I was recently invited to review the new 3D Graphics Rendering Cookbook book by Sergey Kosarevsky and Viktor Latypov. The main focus of the book is the implementation of a large variety of graphics techniques using both modern OpenGL and Vulkan, an interesting approach that can show the parallels between the two graphics APIs and act as a steppingstone for less experienced programmers towards a better understanding of Vulkan.
The authors use a “cookbook” style in which each chapter is a collection of techniques, ranging from setting up a simple pipeline to render a mesh, to bindless rendering, to using per-pixel lists for order independent transparency. The book covers a good range of modern rendering techniques, it doesn’t delve too much into the theory behind each technique though, providing references for self-study, which many times is necessary to understand the implementation. To get the most out of this book it needs to be used in conjunction to running, studying and experimenting with the source code, which is provided for all chapters.
Graphics programming involves more than loading and displaying a model on screen, and a lot of the programming time is spent on loading/converting assets, setting up UIs, multithreading the application, adding support for profiling. I appreciate the fact the authors devoted quite a bit of time on assembling and discussing a good collection of libraries and frameworks to handle all that and let the reader focus on the graphics techniques.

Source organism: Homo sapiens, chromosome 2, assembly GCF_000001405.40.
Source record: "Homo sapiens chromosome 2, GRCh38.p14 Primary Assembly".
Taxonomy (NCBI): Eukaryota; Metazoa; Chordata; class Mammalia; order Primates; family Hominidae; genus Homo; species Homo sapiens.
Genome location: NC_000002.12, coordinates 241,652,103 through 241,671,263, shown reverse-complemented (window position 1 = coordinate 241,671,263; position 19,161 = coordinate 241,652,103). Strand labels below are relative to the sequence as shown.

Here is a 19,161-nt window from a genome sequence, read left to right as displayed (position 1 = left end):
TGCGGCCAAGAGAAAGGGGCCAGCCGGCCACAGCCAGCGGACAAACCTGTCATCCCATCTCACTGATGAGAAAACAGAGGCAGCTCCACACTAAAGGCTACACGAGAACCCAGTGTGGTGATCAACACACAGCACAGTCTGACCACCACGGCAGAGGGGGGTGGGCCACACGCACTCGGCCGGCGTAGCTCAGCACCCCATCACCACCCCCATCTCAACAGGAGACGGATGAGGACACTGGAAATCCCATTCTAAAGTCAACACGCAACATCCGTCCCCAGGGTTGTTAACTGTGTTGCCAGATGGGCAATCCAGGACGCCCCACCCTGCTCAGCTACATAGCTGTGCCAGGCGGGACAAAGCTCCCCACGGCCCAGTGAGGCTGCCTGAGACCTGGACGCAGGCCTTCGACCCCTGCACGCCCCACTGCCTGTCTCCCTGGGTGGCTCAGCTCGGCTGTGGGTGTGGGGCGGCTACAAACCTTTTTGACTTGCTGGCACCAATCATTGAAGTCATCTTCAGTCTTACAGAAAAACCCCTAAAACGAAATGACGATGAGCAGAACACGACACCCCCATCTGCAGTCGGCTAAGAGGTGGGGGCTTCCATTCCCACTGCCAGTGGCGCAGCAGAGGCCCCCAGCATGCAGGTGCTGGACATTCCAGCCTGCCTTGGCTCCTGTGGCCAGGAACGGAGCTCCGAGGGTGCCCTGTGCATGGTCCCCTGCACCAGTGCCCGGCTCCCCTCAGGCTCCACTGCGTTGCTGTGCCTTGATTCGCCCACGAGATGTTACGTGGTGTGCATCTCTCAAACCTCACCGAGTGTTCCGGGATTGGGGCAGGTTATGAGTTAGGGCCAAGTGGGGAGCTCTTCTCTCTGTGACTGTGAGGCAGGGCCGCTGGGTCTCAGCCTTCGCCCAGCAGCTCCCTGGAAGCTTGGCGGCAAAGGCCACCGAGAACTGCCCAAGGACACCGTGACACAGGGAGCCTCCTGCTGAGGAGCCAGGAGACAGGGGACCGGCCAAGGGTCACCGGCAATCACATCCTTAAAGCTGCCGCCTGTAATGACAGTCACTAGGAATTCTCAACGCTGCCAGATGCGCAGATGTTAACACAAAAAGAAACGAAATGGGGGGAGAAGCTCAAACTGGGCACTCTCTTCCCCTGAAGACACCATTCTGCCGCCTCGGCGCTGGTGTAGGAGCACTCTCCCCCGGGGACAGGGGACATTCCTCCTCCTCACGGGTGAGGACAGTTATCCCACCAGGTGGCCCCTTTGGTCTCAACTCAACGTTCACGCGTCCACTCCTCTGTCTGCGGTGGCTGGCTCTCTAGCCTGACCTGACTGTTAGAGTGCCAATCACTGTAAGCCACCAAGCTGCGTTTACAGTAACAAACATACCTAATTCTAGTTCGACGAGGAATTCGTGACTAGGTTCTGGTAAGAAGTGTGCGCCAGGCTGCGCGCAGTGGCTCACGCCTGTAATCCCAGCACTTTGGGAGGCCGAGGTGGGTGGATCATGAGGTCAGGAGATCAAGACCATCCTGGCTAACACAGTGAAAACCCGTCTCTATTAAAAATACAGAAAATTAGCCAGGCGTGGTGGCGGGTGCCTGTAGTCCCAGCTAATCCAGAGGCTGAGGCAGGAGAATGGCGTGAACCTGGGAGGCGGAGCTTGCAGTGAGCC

I also like the “iterative” approach the authors follow in parts of the book, in which the simpler path to achieving the result introduced in an early chapter is revisited later to make more general and widely applicable, instead of overwhelming the reader with a complex implementation early on. This sometimes imposes a linearity in the book, some chapters make sense to be read in a specific order. The authors bring all techniques together towards the end of the book into a larger, more complete sample, that can be used as the basis for the reader to create their own rendering engine.
In general, I would recommend this book to people with some knowledge of graphics theory and techniques, wanting to get hands on with the actual implementation. The OpenGL path is lower friction and has a less steep learning curve and will help people will less experience in graphics programming, gradually transitioning to Vulkan during the second pass if they want to. People with more graphics programming experience can benefit from this book as well, especially those that have started learning Vulkan.
My only criticism of the book would be the image quality, which is pretty low in the copy I received.